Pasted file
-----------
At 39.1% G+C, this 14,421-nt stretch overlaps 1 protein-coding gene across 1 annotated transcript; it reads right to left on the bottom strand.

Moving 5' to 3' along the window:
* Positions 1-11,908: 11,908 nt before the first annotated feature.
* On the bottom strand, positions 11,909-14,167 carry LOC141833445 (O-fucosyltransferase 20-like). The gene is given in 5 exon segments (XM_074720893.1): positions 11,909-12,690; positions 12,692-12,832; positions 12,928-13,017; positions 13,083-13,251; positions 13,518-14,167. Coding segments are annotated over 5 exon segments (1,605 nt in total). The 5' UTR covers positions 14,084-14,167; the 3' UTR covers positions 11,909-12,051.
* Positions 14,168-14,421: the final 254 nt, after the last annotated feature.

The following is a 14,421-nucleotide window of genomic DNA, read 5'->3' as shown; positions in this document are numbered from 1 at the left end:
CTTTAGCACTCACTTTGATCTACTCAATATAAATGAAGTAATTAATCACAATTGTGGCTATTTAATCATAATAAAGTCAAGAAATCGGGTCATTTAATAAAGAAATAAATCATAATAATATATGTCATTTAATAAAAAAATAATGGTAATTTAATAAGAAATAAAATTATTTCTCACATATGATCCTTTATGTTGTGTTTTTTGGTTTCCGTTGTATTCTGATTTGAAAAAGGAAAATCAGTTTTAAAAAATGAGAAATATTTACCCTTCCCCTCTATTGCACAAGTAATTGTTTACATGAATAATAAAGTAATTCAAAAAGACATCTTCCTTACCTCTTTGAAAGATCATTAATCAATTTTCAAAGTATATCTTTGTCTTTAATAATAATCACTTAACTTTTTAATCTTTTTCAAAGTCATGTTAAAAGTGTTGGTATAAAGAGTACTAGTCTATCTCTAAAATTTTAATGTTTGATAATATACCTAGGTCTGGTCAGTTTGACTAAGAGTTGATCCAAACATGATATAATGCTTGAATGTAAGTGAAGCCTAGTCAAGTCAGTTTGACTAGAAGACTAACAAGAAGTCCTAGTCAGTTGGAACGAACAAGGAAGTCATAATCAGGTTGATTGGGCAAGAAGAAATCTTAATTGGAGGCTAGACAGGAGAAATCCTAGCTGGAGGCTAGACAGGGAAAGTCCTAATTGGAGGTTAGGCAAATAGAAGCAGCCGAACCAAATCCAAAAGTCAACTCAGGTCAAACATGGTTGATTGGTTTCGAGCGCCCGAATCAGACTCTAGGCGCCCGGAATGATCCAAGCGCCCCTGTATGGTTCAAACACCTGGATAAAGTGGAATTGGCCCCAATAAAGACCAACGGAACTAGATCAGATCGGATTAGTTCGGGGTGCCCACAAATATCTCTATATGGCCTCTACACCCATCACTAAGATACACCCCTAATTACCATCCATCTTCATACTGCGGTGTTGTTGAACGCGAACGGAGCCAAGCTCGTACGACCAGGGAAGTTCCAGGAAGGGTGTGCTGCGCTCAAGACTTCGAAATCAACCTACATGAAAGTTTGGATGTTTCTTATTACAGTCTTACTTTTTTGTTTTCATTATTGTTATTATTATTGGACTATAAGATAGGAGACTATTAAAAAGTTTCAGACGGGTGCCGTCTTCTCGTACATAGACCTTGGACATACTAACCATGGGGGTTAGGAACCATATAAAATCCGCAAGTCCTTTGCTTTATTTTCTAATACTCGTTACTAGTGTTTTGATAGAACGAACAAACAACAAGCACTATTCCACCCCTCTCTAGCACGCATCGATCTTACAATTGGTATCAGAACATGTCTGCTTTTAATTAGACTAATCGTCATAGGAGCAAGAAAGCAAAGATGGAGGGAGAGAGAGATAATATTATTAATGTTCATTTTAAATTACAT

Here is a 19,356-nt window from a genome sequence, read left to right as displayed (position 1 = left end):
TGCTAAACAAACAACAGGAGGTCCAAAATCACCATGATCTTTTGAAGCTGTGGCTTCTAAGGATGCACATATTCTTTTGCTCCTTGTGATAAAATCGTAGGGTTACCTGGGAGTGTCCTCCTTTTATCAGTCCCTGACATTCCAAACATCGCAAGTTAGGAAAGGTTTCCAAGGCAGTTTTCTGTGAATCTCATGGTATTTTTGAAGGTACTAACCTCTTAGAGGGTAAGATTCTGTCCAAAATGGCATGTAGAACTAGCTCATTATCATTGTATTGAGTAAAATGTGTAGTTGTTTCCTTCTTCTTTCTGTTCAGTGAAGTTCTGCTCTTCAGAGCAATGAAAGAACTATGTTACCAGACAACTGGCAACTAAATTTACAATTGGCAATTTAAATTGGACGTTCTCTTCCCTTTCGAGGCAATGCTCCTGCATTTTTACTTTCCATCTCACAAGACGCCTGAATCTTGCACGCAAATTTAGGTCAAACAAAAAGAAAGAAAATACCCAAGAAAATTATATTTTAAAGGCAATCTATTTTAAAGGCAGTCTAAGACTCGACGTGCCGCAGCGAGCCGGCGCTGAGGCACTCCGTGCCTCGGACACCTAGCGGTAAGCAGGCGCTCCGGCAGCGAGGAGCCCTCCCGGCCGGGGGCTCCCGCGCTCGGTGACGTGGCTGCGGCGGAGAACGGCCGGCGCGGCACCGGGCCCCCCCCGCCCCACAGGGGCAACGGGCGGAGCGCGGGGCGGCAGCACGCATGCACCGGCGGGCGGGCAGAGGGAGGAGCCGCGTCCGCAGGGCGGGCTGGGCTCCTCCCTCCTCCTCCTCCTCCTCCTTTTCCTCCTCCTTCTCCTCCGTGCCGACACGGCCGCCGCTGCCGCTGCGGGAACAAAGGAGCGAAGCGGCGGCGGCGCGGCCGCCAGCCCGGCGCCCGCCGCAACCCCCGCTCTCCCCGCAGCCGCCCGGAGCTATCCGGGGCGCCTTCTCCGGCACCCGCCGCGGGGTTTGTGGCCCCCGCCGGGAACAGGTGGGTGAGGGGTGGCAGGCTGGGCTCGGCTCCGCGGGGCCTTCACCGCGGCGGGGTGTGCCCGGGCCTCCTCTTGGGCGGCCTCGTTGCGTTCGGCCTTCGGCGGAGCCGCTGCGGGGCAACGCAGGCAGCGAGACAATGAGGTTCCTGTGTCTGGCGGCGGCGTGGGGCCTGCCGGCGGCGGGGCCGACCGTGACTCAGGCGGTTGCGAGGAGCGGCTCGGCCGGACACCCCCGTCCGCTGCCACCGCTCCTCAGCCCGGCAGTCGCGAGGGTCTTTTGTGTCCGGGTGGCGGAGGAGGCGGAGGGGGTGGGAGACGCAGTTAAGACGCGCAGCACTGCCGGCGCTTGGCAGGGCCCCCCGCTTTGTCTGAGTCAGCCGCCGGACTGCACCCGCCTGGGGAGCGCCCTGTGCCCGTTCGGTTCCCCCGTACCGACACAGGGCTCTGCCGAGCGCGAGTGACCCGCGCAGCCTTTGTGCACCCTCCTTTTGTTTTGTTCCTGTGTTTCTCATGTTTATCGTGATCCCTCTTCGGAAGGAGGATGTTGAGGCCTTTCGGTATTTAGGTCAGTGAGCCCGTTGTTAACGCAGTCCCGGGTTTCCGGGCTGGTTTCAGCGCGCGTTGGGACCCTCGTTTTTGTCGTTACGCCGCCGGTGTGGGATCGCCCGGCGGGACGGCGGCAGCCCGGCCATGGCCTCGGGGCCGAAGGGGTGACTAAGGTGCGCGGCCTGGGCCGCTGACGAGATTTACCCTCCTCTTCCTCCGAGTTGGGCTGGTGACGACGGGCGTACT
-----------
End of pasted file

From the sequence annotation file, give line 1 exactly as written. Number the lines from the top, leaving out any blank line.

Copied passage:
At 39.1% G+C, this 14,421-nt stretch overlaps 1 protein-coding gene across 1 annotated transcript; it reads right to left on the bottom strand.